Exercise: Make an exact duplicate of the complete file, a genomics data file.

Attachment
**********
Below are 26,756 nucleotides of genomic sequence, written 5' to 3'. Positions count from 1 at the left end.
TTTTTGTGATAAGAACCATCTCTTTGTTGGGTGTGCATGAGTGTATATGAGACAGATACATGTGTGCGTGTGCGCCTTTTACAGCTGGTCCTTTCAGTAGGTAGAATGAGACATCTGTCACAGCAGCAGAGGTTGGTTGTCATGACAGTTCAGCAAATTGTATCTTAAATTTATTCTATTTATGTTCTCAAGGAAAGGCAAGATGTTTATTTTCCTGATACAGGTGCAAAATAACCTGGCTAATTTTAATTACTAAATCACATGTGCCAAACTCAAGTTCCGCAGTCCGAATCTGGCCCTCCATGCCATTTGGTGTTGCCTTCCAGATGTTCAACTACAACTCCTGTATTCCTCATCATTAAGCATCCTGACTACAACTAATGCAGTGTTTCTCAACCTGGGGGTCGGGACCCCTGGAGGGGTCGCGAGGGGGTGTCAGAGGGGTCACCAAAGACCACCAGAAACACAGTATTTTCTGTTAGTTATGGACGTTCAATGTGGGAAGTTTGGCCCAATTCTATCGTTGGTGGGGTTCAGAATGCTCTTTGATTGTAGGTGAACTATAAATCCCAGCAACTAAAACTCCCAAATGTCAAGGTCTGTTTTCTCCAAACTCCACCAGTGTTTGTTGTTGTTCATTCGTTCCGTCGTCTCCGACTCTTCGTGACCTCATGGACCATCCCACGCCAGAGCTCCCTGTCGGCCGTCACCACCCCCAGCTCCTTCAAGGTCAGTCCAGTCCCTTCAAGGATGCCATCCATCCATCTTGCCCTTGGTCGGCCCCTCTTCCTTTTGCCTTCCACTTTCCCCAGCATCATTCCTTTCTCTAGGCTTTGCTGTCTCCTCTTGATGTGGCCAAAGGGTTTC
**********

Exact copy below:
Below are 26,756 nucleotides of genomic sequence, written 5' to 3'. Positions count from 1 at the left end.
TTTTTGTGATAAGAACCATCTCTTTGTTGGGTGTGCATGAGTGTATATGAGACAGATACATGTGTGCGTGTGCGCCTTTTACAGCTGGTCCTTTCAGTAGGTAGAATGAGACATCTGTCACAGCAGCAGAGGTTGGTTGTCATGACAGTTCAGCAAATTGTATCTTAAATTTATTCTATTTATGTTCTCAAGGAAAGGCAAGATGTTTATTTTCCTGATACAGGTGCAAAATAACCTGGCTAATTTTAATTACTAAATCACATGTGCCAAACTCAAGTTCCGCAGTCCGAATCTGGCCCTCCATGCCATTTGGTGTTGCCTTCCAGATGTTCAACTACAACTCCTGTATTCCTCATCATTAAGCATCCTGACTACAACTAATGCAGTGTTTCTCAACCTGGGGGTCGGGACCCCTGGAGGGGTCGCGAGGGGGTGTCAGAGGGGTCACCAAAGACCACCAGAAACACAGTATTTTCTGTTAGTTATGGACGTTCAATGTGGGAAGTTTGGCCCAATTCTATCGTTGGTGGGGTTCAGAATGCTCTTTGATTGTAGGTGAACTATAAATCCCAGCAACTAAAACTCCCAAATGTCAAGGTCTGTTTTCTCCAAACTCCACCAGTGTTTGTTGTTGTTCATTCGTTCCGTCGTCTCCGACTCTTCGTGACCTCATGGACCATCCCACGCCAGAGCTCCCTGTCGGCCGTCACCACCCCCAGCTCCTTCAAGGTCAGTCCAGTCCCTTCAAGGATGCCATCCATCCATCTTGCCCTTGGTCGGCCCCTCTTCCTTTTGCCTTCCACTTTCCCCAGCATCATTCCTTTCTCTAGGCTTTGCTGTCTCCTCTTGATGTGGCCAAAGGGTTTC